I asked Josephina: "Would you buy exercise books for your daughter who needs them for school?"



"I want her to have the right materials so she can finish school."


"Kogwon narju--because I love her."

I turned to Marwa and asked the same question.

"Yes," he said, for the same reason.

I said to everyone in the chapel: "Now remember, we are trying to understand how much God loves us."

Then I said to Mawa: "You daughter has to go to Kampala for a medical procedure. Will you raise the money so she can go, and so you can go with her?" Such a trip costs forty dollars in this land where one dollar is a fortune.

"Yes, if I can, I will do everything in my power."


"Because I love her."

When I asked Josephina the same question, she didn't miss a beat: "I will cut firewood and sell grain and borrow from friends so that she can go."


Before she could answer, I turned to the congregation, listening intently, and asked them for the answer.

In a single voice they responded: "Kogwon narju."

I turned to Josephina again: "And if the doctor says your child's kidneys are failing, but she can be saved by a transplant of one of your kidneys--a serious operation in which she will probably live and you might die--would you do it? Would you give one of your kidneys?" (Everyone in the chapel was gripped now, leaning forward, trying to answer the question for themselves.)

"Yes," Josephina answered firmly. "I have lived my life"--said this woman in her early thirties--"and my daughter deserves to live." Smiles, nods, and sighs from the people.

"Why would you do this?"

"I love her. Kogwon narju."

Now I asked Mawa what he would do.

He hesitated, then said, "I have two other girls; if I die, who would provide fo rthem? Perhaps it is best that my daughter die." In a flash I was thinking of all the families I have known in three different refugee settlements who have lost at least one child, some five or six or seven.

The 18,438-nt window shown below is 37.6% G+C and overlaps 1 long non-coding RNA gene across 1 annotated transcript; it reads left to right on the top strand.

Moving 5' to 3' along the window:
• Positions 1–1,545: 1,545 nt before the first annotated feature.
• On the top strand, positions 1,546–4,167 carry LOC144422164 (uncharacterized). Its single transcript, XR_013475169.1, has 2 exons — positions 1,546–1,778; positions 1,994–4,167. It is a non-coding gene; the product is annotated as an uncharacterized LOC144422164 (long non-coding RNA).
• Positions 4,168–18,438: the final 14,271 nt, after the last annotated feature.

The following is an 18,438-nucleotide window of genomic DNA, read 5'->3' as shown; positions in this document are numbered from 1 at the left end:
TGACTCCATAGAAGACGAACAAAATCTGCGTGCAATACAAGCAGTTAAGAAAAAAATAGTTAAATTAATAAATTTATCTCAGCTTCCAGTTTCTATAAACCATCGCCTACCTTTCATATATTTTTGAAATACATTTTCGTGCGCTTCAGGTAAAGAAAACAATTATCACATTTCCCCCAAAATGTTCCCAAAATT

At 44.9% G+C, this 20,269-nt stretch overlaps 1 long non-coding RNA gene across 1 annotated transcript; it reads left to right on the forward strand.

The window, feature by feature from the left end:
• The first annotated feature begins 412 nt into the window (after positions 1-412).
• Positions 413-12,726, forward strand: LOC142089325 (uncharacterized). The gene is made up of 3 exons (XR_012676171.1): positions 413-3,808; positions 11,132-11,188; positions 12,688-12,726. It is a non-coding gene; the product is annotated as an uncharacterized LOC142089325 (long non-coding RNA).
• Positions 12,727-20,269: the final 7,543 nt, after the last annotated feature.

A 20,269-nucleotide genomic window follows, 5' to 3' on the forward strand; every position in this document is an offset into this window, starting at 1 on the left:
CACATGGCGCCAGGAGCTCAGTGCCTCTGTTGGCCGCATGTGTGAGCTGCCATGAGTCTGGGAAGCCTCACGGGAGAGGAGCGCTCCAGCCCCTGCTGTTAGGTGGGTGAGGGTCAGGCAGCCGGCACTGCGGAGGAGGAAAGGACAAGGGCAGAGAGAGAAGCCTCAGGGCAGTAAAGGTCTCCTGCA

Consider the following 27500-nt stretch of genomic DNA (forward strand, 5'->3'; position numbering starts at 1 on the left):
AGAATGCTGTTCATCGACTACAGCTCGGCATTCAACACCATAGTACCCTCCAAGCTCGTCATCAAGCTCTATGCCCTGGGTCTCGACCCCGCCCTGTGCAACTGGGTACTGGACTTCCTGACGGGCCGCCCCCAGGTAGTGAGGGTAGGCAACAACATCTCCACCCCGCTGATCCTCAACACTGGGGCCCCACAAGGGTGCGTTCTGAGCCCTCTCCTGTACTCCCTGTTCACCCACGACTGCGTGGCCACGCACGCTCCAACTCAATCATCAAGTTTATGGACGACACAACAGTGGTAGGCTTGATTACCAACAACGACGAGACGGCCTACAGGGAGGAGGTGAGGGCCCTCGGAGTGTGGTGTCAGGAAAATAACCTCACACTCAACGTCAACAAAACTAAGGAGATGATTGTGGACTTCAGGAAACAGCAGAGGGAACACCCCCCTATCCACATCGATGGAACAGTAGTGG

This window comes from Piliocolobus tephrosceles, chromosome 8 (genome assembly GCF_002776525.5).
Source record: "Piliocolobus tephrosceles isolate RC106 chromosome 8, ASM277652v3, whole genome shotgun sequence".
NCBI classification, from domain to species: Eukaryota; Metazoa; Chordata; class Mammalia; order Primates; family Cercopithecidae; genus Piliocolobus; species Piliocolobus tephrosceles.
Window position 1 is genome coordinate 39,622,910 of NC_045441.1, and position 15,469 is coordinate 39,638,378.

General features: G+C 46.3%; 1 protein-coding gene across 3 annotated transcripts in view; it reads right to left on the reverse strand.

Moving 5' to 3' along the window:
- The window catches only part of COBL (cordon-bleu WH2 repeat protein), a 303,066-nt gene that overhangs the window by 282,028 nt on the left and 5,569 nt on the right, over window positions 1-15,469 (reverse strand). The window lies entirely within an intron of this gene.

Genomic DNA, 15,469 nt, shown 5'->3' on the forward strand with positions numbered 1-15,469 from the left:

"And if the doctor says you will not die if you donate one of your kidneys?"

"Then I will gladly give one of my kidneys."


"Kogwon narju."

I asked them to sit down. The chapel was buzzing. It was a good drama, but it was not over.

The next question I posed to all. "Suppose a doctor comes to you and is trying to find a volunteer for a kidney transplant for a sick person in the village. You look like a possibility as a donor. The person will die without a transplant, and in giving your kideny you may die. Would you do it?

Someone in the back asked: "Who is it?"

I answered slowly: "It is your worst enemy."


Then lots of head shaking, nervous laughter, bewildered looks; an old man in the back walked out, waving his arms as if to say, "This is crazy talk." Kenyi laughed as he translated the gentleman; I think he softened it for me. But the old man returned, interested to know what people would say. A mother, nursing her baby directly in front of me, couldn't stop laughing. There were lots of puzzled looks as the people sunk their teeth into the question.

The hands started to go up.

"No way."

"Never for my enemy."

"I would give my kidney. Jesus died for his enemies; am I his follower or not?"

"Humanly, this is impossible. Perhaps with the grace of God, but who has that grace?"

"How is it possible to love this person if in our death our dependents will be without us?"

The chapel was abuzz; everyone was talking--to themselves, to me, to their neighbor, to God--a hundred people engaging their faith, engaging the spirit of God's heart. I reminded them of our question: How great is God's love?

After much discussion, we concluded the seminar. Kenyi and Osura took everyone through a recap of the day's teaching in Bari, with no English to obstruct things. Then they asked the people for an evaluation of the day. They were unanimous: this has been good teaching; we must do it again.

As we left, happiness moved across my heart like the Nile's morning breeze over my face, It was stiflingly hot, I was tired and hungry, the trip ahead would be long and bumpy, I was surrounded by so much poverty--yet I was filled with consolation. It can't be just joy at a job well done. Is it not the joy of the Spirit in me, the joy of God in me?

Ratib smiled reflectively as he downshifted over the last difficult terrain to the main road. He was happy that the day had gone well and that the people were appreciative. Ratib, a Muslim, is my biggest fan.